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Level 13

Security issue: CVE-2019-11479 -- Roku impacted?

Netflix has reported four different vulnerabilities with Linux system/devices which have the TCP Selective ACKnowledgement (SACK) feature enabled.  Because SACK is generally accepted as improving network performance, it is enabled by default unless a specific vendor of a device chooses to disable it.  But, for those that do use SACK, the developers of the Linux kernel have already produced an update to address the flaw.

Of the four vulnerabilities, most are not that interesting from a Roku perspective.  Instead, they would only result in the Roku crashing and the owner needing to power cycle the Roku (if it doesn't reboot itself automatically).  But the fourth "exploits cause the system to consume large amounts of bandwidth."

If I understand the vulnerability description correctly, even if the Roku player is using SSL/TLS, the TLS encryption does not need to be broken to take advantage of the vulnerability.  The reason is that TLS only protects the layers after TLS decryption such as the video decoder from getting modified or illegitimate packets.  In the case of a TCP layer exploit, the processing of the exploit takes place *before* the packet is handed to the TLS stack.  The only thing the attacker needs to know is an existing TCP session is coming from a Roku, what IP address the packets are going to/from and what the TCP sequence number.  In the case of a shared network such a hotel or dorm wireless, all three of these are available to everyone on the network.  For example, all network packets with a MAC address starting with 08-05-81-xx-xx-xx are from a Roku.  Then the attacker can masquerade as the other IP address and TCP sequence number to take over the session and issue the exploit.

A "for the LOLs" anarchist attacker on the same hotel or dorm network can leverage this issue while leaving the Roku owner responsible for the resulting network bandwidth generated as a result.

Roku's own knowledge base indicates the Roku should be fit for use in a hotel or dorm: ... -internet-

I feel to continue to satisfy what is implied by a Roku being fit for use on a shared network, it is desirable for Roku to provide an official response at some point for this specific issue (even if it is just to disable SACK in the short term).
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Community Streaming Expert

Re: Security issue: CVE-2019-11479 -- Roku impacted?

Not to discount the potential here, but most hotels block wireless devices from seeing other devices on the network. So staying in a Hilton or Marriott likely doesn't make you a target to attack. Dorm rooms are an entirely different matter. While this forum isn't considered the best method to reach the Roku developers, hopefully the moderators will pass it on. From what I've heard, Facebook and Twitter gets faster responses.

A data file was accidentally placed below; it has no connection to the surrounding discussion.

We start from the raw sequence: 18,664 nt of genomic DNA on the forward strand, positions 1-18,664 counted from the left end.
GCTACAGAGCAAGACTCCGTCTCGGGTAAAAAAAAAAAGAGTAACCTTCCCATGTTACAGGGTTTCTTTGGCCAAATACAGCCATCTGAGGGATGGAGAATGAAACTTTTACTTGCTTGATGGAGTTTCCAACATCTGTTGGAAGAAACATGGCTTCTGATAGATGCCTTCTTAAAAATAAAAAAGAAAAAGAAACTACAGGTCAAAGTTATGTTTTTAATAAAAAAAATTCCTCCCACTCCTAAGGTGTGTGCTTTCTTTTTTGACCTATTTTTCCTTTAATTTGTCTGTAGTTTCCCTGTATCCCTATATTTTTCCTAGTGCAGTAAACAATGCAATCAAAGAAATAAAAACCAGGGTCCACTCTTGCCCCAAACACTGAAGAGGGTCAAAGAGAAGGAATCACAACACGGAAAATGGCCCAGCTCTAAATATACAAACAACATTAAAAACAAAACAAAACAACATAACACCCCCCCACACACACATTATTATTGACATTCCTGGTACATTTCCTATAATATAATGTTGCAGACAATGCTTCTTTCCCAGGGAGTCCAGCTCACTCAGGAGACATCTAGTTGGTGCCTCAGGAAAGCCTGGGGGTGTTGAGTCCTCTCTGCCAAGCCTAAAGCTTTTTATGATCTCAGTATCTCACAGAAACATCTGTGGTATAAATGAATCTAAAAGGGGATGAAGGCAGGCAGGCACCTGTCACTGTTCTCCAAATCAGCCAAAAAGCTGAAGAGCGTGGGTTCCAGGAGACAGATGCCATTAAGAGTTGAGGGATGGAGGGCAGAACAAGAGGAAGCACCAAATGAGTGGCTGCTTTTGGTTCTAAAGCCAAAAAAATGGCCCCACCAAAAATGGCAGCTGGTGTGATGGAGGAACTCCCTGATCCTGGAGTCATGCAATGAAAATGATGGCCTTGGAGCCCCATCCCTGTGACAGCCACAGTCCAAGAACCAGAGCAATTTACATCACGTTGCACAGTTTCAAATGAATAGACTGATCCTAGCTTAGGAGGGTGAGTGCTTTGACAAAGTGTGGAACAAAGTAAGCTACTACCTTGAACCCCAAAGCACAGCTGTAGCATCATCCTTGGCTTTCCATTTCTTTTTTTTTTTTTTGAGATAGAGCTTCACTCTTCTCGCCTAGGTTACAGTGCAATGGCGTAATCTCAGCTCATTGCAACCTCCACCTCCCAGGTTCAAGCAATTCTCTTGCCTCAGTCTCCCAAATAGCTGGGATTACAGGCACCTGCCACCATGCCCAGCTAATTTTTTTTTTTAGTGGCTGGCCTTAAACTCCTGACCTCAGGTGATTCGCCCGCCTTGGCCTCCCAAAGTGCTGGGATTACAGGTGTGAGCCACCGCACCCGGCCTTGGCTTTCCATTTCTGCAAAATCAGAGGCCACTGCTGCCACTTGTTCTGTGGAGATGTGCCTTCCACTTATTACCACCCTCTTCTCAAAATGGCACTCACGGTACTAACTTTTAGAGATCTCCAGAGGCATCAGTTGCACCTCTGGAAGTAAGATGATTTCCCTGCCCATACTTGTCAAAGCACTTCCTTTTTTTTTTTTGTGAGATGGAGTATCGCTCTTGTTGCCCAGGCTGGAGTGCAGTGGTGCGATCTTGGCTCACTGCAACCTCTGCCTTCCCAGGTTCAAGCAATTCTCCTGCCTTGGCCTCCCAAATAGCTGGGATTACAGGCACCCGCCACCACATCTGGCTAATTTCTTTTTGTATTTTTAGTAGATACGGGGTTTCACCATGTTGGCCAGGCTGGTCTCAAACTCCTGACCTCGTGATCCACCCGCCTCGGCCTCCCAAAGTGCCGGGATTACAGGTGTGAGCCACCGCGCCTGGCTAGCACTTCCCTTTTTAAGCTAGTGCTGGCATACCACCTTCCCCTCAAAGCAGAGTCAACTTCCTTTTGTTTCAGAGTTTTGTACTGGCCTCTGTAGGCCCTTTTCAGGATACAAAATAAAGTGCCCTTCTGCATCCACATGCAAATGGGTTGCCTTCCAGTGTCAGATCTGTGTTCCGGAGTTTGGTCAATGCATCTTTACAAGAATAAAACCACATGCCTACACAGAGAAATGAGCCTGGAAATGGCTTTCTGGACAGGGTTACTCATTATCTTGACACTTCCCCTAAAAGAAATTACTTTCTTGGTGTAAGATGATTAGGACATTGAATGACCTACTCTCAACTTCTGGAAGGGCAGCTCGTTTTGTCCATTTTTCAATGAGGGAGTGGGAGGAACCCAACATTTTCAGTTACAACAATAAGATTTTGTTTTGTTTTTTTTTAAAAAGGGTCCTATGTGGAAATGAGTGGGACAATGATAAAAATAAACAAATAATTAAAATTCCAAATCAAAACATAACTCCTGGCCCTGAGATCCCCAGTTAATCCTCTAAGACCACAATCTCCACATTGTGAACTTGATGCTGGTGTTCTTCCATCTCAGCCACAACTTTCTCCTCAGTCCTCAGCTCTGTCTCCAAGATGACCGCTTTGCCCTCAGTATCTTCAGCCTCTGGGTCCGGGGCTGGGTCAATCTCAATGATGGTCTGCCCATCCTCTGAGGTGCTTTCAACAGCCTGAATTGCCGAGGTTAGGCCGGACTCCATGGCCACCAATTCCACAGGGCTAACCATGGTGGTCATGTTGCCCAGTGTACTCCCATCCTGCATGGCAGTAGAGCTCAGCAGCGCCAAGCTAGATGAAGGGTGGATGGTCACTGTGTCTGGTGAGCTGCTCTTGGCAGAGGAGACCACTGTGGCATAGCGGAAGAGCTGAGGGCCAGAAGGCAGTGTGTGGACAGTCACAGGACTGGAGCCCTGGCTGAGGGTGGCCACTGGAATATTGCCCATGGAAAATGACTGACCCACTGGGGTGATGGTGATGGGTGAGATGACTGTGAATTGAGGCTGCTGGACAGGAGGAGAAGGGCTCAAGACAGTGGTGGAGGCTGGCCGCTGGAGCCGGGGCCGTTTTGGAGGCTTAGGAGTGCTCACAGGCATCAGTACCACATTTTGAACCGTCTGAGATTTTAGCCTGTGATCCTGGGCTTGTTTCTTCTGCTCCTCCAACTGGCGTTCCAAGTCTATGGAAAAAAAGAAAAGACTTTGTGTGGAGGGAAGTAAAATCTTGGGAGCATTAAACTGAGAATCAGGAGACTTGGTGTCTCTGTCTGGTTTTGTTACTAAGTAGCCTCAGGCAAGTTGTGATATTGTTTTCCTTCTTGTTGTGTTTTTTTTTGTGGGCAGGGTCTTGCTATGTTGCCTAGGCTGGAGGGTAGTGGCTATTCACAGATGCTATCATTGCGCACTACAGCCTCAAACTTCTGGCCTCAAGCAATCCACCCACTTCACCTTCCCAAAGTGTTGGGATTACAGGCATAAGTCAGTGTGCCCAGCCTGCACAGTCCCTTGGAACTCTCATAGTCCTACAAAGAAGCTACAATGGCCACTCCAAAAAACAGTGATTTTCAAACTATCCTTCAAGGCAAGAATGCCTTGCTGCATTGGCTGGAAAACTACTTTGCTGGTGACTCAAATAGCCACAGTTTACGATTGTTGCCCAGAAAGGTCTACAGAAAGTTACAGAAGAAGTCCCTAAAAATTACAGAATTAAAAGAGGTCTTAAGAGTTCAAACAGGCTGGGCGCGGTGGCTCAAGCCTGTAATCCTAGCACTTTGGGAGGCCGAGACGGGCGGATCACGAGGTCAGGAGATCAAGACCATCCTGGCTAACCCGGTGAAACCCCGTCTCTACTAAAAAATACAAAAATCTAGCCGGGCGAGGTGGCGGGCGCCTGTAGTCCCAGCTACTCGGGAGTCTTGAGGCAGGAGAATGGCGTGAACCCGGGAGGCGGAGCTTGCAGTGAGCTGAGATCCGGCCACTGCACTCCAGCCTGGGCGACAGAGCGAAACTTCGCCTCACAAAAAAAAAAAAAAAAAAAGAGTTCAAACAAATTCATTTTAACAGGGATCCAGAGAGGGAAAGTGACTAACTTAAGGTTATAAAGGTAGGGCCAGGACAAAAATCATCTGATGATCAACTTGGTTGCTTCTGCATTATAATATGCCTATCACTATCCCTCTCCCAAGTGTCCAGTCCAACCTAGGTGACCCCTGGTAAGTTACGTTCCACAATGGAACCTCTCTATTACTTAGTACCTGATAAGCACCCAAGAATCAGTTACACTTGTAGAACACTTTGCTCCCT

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Level 13

Re: Security issue: CVE-2019-11479 -- Roku impacted?

Wireless private vlan mode assumes everyone is playing by the rules.  It doesn't stop a tools like kismet from sniffing the traffic to get the source and destination IP address and the TCP sequence number, other tools can allow injection of packets directly or using the information to issue masquerade packets externally.  While the BCP #46 (Best Current Practice) document from the IETF should have put an end to external IP masquerade attacks a long time ago, we are far from every ISP and hosting provider honoring it.

This attack does not seem to be commonly in the wild... yet.  But it doesn't seem it would be that hard for someone to create tools to perform and automate.  The how large the target population of systems and devices to this type of attack, I do expect to see someday there be someone that enables the "script kitty" community with this.  I don't see hotel's clicking the checkbox for private vlan mode as being a strong enough replacement for applying the patch to the devices or mitigating the flaw by disabling SACK.

As to getting a faster response via social media, I was aware of that as an option.  I am not looking to shame Roku through social media to get an immediate response.  Right now I am much more comfortable discussing this on a forum that Roku has direct control over.  If that means I don't see any response this week, I am alright with that.  However, should it come to pass that Roku remains unresponsive for a lengthy period of time, I will keep my options in mind.  But please keep in mind this is an industry wide problem.  There is every reason to believe products from Google and Amazon need to be updated to address this as well.  I'm only picking on Roku because it is the device I personally use and care about.  I am not claiming there is any "better" alternative.
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